Quotations From MARQUIS DE SADE

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  • 1.
    For mortal men there is but one hell, and that is the folly and wickedness and spite of his fellows; but once his life is over, there's an end to it: his annihilation is final and entire, of him nothing survives.
    Marquis de Sade (1740-1814), French author. Mme. Clairwill, in L'Histoire de Juliette, ou les Prospérités du Vice, pt. 2 (1797).

    Read more quotations about / on: life
  • 2.
    So long as the laws remain such as they are today, employ some discretion: loud opinion forces us to do so; but in privacy and silence let us compensate ourselves for that cruel chastity we are obliged to display in public.
    Marquis de Sade (1740-1814), French author. Mme. De Saint-Ange, in "Dialogue the Third," Philosophy in the Bedroom (1795).

    Read more quotations about / on: silence, today
  • 3.
    One must feel sorry for those who have strange tastes, but never insult them. Their wrong is Nature's too; they are no more responsible for having come into the world with tendencies unlike ours than are we for being born bandy-legged or well- proportioned.
    Marquis de Sade (1740-1814), French author. Le Chevalier, in "Dialogue the Fifth," Philosophy in the Bedroom (1795).

    Read more quotations about / on: sorry, nature, world
  • 4.
    Truth titillates the imagination far less than fiction.
    Marquis de Sade (1740-1814), French author. Friar Claude, in L'Histoire de Juliette, ou les Prospérités du Vice, pt. 3 (1797).

    Read more quotations about / on: imagination, truth
  • 5.
    Here am I: at one stroke incestuous, adulteress, sodomite, and all that in a girl who only lost her maidenhead today!... What progress, my friends!... with what rapidity I advance along the thorny road of vice!
    Marquis de Sade (1740-1814), French author. Eugénie, in "Dialogue the Seventh," Philosophy in the Bedroom (1795).

    Read more quotations about / on: girl, today, lost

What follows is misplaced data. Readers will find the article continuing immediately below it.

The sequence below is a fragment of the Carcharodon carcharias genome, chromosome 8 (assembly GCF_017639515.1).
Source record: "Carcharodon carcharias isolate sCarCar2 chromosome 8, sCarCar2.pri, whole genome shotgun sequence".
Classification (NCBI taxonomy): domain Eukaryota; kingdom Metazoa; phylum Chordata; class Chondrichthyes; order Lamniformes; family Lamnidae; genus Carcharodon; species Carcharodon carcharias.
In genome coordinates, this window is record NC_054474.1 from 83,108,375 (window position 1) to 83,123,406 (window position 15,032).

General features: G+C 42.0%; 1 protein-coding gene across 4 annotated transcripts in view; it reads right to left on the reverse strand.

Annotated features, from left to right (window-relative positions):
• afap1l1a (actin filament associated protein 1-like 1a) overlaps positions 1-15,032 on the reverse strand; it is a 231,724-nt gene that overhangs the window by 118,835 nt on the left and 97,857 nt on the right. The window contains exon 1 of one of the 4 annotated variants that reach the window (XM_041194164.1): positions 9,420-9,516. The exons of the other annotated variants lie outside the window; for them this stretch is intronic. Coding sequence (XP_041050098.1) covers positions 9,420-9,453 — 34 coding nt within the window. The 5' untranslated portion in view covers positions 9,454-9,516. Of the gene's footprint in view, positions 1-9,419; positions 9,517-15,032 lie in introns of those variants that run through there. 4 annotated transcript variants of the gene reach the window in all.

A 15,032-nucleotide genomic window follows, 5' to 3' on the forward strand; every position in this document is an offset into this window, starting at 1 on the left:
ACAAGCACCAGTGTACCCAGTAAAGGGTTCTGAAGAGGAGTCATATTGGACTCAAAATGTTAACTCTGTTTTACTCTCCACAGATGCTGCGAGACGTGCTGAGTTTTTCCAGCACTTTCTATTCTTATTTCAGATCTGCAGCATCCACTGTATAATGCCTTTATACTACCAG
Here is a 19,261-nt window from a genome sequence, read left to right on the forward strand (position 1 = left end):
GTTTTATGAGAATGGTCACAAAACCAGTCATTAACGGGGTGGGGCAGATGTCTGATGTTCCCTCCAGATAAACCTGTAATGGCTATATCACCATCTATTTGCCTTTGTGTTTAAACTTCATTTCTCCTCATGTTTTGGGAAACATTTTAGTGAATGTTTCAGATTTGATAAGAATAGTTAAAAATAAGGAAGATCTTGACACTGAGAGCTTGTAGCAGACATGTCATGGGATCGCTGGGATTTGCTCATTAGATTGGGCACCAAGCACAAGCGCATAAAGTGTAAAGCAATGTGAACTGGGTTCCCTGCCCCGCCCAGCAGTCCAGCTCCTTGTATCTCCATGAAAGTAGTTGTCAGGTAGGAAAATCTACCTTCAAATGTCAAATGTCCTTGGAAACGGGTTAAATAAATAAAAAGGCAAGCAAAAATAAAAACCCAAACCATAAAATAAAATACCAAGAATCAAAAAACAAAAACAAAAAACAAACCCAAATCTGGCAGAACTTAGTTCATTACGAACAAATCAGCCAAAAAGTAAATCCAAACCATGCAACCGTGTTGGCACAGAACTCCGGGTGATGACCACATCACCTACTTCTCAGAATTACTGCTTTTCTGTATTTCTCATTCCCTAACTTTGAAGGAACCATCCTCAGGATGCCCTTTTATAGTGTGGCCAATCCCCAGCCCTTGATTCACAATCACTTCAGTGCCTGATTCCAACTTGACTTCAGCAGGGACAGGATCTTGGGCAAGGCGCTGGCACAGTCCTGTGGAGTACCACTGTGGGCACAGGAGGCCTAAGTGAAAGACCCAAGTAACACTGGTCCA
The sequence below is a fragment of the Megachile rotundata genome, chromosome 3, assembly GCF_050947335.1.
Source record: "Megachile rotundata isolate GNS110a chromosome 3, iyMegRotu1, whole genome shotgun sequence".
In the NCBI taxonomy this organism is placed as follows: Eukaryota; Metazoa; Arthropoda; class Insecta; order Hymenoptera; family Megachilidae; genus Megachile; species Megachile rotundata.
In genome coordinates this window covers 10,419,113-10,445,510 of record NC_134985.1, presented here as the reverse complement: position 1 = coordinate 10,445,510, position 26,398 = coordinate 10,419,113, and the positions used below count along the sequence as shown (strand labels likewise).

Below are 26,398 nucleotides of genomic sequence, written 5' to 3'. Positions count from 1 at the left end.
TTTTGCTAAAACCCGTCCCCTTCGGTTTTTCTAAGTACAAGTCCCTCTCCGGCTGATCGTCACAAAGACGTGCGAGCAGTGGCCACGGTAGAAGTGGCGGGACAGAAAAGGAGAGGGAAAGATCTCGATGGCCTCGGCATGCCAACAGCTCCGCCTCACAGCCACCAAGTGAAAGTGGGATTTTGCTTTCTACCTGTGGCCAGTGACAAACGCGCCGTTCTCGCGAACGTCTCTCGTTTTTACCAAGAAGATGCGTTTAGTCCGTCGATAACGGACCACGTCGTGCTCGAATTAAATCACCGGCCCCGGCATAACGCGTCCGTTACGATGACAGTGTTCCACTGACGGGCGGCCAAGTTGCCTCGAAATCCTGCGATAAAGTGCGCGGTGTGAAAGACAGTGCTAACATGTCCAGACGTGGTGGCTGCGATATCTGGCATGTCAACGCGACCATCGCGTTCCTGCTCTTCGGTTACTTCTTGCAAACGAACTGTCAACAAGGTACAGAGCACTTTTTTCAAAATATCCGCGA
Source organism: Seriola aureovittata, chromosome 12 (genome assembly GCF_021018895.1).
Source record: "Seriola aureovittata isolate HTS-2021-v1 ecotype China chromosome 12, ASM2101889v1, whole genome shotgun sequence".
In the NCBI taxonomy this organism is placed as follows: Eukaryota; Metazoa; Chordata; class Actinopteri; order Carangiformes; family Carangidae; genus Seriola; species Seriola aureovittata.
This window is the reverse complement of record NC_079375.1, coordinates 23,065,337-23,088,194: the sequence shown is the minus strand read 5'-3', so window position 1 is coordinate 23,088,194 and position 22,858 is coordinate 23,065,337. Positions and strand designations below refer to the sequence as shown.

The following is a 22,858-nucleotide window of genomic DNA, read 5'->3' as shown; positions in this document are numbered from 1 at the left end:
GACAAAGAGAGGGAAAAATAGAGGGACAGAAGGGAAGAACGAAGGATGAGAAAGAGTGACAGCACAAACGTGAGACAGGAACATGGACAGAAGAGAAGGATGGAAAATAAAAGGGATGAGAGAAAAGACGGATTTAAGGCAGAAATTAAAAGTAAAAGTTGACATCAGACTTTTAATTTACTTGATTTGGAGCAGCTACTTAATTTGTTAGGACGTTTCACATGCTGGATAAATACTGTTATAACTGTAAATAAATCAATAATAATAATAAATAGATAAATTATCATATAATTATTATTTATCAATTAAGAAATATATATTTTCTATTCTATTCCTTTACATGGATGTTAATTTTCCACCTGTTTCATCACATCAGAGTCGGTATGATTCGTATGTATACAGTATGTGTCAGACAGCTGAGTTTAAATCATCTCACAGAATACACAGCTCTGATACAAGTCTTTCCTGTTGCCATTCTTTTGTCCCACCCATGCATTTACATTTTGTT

• 6.
    'Tis the most commonplace thing in the world, to love one man to distraction and to fuck frenziedly with another; you don't give your heart to him, just your body.... There are two manners of loving a man: morally and physically.
    Marquis de Sade (1740-1814), French author. Duvergier, in L'Histoire de Juliette, ou les Prospérités du Vice, pt. 1 (1797).

    Read more quotations about / on: heart, love, world
  • 7.
    Nature, who for the perfect maintenance of the laws of her general equilibrium, has sometimes need of vices and sometimes of virtues, inspires now this impulse, now that one, in accordance with what she requires.
    Marquis de Sade (1740-1814), French author. Dolmancé, in Philosophy in the Bedroom, "Dialogue the Seventh," (1795).

    Read more quotations about / on: sometimes, perfect, nature
  • 8.
    Get it into your head once and for all, my simple and very fainthearted fellow, that what fools call humaneness is nothing but a weakness born of fear and egoism; that this chimerical virtue, enslaving only weak men, is unknown to those whose character is formed by stoicism, courage, and philosophy.
    Marquis de Sade (1740-1814), French author. Dolmancé, in "Dialogue the Seventh," Philosophy in the Bedroom (1795).

    Read more quotations about / on: courage, fear
  • 9.
    Ah, Eugénie, have done with virtues! Among the sacrifices that can be made to those counterfeit divinities, is there one worth an instant of the pleasures one tastes in outraging them?
    Marquis de Sade (1740-1814), French author. Dolmancé, in "Dialogue the Third," Philosophy in the Bedroom (1795).
  • 10.
    Lycurgus, Numa, Moses, Jesus Christ, Mohammed, all these great rogues, all these great thought-tyrants, knew how to associate the divinities they fabricated with their own boundless ambition.
    Marquis de Sade (1740-1814), French author. Dolmancé, in "Dialogue the Fifth: Yet Another Effort, Frenchmen, If You Would Become Republicans," Philosophy in the Bedroom (1795).
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